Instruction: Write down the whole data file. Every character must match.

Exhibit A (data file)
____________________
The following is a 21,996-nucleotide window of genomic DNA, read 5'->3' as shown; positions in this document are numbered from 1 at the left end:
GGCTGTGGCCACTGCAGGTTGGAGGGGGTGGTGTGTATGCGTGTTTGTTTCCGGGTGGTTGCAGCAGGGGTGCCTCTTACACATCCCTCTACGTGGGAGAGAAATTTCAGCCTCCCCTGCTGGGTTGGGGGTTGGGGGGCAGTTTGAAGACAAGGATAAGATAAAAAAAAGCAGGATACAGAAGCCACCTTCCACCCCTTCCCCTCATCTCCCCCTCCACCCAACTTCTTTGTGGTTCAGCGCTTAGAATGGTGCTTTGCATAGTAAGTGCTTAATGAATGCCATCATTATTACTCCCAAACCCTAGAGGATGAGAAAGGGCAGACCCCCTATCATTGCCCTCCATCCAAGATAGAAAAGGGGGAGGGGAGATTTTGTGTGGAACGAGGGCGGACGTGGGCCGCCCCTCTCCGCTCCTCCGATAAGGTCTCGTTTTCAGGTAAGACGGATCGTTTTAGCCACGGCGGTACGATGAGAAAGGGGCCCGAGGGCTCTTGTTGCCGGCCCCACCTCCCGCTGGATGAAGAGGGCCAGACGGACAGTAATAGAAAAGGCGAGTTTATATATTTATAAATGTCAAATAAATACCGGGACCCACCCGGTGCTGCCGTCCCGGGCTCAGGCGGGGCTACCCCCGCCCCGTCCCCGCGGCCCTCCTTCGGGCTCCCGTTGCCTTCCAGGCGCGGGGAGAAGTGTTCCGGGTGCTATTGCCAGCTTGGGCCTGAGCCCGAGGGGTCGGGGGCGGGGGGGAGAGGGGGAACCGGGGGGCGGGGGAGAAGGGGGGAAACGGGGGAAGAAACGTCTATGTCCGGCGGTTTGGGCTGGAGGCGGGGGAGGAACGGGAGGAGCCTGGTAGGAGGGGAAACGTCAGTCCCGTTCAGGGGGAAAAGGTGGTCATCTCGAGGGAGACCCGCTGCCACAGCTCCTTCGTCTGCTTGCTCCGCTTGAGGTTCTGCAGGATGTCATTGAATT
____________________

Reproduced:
The following is a 21,996-nucleotide window of genomic DNA, read 5'->3' as shown; positions in this document are numbered from 1 at the left end:
GGCTGTGGCCACTGCAGGTTGGAGGGGGTGGTGTGTATGCGTGTTTGTTTCCGGGTGGTTGCAGCAGGGGTGCCTCTTACACATCCCTCTACGTGGGAGAGAAATTTCAGCCTCCCCTGCTGGGTTGGGGGTTGGGGGGCAGTTTGAAGACAAGGATAAGATAAAAAAAAGCAGGATACAGAAGCCACCTTCCACCCCTTCCCCTCATCTCCCCCTCCACCCAACTTCTTTGTGGTTCAGCGCTTAGAATGGTGCTTTGCATAGTAAGTGCTTAATGAATGCCATCATTATTACTCCCAAACCCTAGAGGATGAGAAAGGGCAGACCCCCTATCATTGCCCTCCATCCAAGATAGAAAAGGGGGAGGGGAGATTTTGTGTGGAACGAGGGCGGACGTGGGCCGCCCCTCTCCGCTCCTCCGATAAGGTCTCGTTTTCAGGTAAGACGGATCGTTTTAGCCACGGCGGTACGATGAGAAAGGGGCCCGAGGGCTCTTGTTGCCGGCCCCACCTCCCGCTGGATGAAGAGGGCCAGACGGACAGTAATAGAAAAGGCGAGTTTATATATTTATAAATGTCAAATAAATACCGGGACCCACCCGGTGCTGCCGTCCCGGGCTCAGGCGGGGCTACCCCCGCCCCGTCCCCGCGGCCCTCCTTCGGGCTCCCGTTGCCTTCCAGGCGCGGGGAGAAGTGTTCCGGGTGCTATTGCCAGCTTGGGCCTGAGCCCGAGGGGTCGGGGGCGGGGGGGAGAGGGGGAACCGGGGGGCGGGGGAGAAGGGGGGAAACGGGGGAAGAAACGTCTATGTCCGGCGGTTTGGGCTGGAGGCGGGGGAGGAACGGGAGGAGCCTGGTAGGAGGGGAAACGTCAGTCCCGTTCAGGGGGAAAAGGTGGTCATCTCGAGGGAGACCCGCTGCCACAGCTCCTTCGTCTGCTTGCTCCGCTTGAGGTTCTGCAGGATGTCATTGAATT